COLLEGE PARK, Md. — Thousands of American college students participated in real-time polling while watching the first presidential debate, and their views were dramatically different from those featured in other instant-reaction polls.
The results showed young people are more likely to agree with President Barack Obama and have mixed opinions toward Mitt Romney.
According to the results from React Labs, an online polling app developed by University of Maryland Professor Phillip Resnik, much stronger “disagree” responses were registered for Romney than for Obama among the 3,767 people who reacted during the debate on Wednesday night.
Sixty percent of participants said they plan to vote for Obama, while just 24 percent plan to vote for Romney, despite the fact that 52 percent said they believed the Republican challenger won the first debate.
In polls from CNN and CBS News, the majority of debate-watchers found that Romney was the winner.
More than 170 college instructors enrolled with React Labs, signing up about 12,000 students.
The React Labs results show that Obama received the most positive responses to his comments about eliminating corporate tax breaks, while Romney’s best lines concerned his plans to promote energy independence and foreign trade to improve the economy.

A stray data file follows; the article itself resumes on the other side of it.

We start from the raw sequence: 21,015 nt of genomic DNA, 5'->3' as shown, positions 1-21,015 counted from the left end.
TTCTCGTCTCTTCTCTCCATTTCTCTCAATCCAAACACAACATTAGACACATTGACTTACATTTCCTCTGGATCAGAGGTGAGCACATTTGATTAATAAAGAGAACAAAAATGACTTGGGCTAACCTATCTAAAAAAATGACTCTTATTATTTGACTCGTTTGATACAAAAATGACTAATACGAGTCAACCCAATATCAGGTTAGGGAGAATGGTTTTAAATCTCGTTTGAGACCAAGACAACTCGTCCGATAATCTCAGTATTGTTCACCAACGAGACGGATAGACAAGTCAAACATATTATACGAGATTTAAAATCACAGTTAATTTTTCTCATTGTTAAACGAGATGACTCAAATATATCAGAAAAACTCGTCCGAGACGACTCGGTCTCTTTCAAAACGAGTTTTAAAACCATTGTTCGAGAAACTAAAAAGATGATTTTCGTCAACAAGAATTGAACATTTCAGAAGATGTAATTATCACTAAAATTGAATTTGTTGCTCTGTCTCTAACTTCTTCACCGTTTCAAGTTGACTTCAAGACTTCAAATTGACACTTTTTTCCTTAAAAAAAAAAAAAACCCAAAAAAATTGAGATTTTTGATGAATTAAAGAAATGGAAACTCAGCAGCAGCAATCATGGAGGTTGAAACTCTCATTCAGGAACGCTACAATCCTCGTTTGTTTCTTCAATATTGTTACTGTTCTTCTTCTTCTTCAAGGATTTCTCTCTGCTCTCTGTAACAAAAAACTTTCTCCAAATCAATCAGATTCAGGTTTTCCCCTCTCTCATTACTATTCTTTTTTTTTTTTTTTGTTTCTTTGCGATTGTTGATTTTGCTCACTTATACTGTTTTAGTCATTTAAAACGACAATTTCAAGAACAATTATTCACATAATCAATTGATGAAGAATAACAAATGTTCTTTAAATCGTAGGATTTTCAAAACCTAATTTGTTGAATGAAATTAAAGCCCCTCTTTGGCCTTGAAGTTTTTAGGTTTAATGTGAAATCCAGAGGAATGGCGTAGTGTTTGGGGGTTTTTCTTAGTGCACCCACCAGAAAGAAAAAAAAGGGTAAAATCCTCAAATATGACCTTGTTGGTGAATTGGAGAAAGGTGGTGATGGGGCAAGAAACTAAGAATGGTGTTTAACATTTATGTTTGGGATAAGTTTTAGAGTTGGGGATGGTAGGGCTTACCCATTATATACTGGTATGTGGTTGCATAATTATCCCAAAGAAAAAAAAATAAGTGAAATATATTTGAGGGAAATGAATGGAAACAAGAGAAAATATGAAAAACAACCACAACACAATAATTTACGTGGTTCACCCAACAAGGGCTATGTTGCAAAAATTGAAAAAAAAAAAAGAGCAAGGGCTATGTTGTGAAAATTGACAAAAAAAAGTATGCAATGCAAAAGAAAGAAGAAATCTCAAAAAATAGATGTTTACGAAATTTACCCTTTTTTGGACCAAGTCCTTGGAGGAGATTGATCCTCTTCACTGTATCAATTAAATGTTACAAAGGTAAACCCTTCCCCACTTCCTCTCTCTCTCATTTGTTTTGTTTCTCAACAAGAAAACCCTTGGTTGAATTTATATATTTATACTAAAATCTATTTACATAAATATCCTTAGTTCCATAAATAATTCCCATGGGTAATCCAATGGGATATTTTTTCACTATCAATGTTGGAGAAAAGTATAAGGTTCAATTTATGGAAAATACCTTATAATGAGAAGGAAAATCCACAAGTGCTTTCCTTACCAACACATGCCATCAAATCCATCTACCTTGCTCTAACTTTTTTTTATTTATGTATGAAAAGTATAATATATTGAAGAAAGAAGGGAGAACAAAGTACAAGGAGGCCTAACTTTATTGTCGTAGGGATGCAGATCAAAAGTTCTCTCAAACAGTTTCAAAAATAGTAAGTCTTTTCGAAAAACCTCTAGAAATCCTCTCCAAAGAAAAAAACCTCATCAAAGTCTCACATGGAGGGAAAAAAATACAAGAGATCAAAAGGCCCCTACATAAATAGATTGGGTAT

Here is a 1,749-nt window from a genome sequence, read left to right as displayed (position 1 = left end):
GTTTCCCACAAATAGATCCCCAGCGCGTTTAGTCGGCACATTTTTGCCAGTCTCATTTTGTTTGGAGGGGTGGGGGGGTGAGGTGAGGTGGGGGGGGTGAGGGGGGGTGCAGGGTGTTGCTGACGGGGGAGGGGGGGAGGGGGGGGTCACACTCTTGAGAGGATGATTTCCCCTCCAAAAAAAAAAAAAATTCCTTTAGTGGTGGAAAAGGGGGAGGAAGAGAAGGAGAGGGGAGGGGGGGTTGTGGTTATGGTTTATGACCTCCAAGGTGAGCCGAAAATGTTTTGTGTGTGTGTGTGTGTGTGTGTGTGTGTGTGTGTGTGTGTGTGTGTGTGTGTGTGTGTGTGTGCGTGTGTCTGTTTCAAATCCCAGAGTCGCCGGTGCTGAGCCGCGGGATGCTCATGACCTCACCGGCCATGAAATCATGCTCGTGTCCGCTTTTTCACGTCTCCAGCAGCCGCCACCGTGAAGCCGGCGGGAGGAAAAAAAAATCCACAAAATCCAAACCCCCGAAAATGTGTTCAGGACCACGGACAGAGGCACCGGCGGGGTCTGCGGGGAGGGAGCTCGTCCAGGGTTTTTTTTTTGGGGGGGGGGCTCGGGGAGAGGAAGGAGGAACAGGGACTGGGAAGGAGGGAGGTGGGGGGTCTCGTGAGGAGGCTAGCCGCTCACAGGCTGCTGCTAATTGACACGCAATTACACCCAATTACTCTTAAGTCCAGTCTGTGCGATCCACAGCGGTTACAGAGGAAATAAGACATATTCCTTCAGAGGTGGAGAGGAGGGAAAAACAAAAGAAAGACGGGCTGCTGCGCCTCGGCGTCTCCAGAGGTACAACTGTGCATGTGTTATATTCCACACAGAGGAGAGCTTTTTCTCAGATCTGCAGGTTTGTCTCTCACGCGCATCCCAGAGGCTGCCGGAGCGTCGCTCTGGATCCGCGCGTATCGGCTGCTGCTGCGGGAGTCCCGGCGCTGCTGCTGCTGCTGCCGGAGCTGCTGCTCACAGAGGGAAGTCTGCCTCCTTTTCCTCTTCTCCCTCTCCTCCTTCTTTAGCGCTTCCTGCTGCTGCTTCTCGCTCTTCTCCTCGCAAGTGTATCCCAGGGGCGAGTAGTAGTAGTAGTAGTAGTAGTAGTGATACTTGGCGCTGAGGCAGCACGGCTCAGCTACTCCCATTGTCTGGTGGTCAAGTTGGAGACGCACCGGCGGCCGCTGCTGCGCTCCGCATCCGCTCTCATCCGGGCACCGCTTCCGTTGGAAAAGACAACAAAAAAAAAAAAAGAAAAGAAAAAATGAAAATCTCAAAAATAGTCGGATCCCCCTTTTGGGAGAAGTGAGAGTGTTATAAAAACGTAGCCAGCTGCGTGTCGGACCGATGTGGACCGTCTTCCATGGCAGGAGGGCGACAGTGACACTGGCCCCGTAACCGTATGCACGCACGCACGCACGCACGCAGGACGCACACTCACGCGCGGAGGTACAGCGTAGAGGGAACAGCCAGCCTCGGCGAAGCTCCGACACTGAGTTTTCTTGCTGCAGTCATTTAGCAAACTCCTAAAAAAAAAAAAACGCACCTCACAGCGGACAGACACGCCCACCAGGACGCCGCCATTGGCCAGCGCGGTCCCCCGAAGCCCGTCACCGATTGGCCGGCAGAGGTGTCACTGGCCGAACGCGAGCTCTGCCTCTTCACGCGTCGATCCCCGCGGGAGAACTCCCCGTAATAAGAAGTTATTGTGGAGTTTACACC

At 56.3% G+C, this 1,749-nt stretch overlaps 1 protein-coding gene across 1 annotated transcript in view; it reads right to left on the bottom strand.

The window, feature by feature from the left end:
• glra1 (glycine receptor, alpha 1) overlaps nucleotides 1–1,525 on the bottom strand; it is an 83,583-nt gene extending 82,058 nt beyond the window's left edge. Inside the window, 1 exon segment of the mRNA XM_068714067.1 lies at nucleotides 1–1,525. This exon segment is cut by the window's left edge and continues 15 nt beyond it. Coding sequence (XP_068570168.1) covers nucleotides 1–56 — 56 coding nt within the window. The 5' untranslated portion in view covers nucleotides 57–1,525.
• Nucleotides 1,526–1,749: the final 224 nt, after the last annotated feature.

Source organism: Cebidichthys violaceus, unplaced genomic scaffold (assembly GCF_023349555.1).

“My attitude is, if you got a corporate jet,” Obama said, “you can probably afford to pay full freight, not get a special break for it. … Part of the way to do it is to not give tax breaks to companies that are shipping jobs overseas.”
College students responded most negatively to Romney’s positions on energy policy.
“If I’m president, I’ll double [federal oil and gas leases], and also get the oil from offshore and Alaska. And I’ll bring that [Keystone XL] pipeline in from Canada. … I like coal. I’m going to make sure we can continue to burn clean coal,” Romney said during the debate.
Before the first debate, several polls showed a closely divided nation. An NBC/Wall Street Journal poll showed Obama with a three-point advantage among likely voters. In Quinnipiac University’s national poll, the president had 49 percent support, while Romney had 45 percent.
React Labs runs on most smartphones and allows participants to register immediate reactions to what candidates are saying during a debate, using button taps and answering pre- and post-debate survey questions and questions throughout the event.
“React Labs had a remarkable debut last night, with React Labs: Educate bringing in responses from more than 3700 students across the country,” Resnik said of his company’s technology, which “can tap into people’s instantaneous, moment by moment reactions on a large scale.”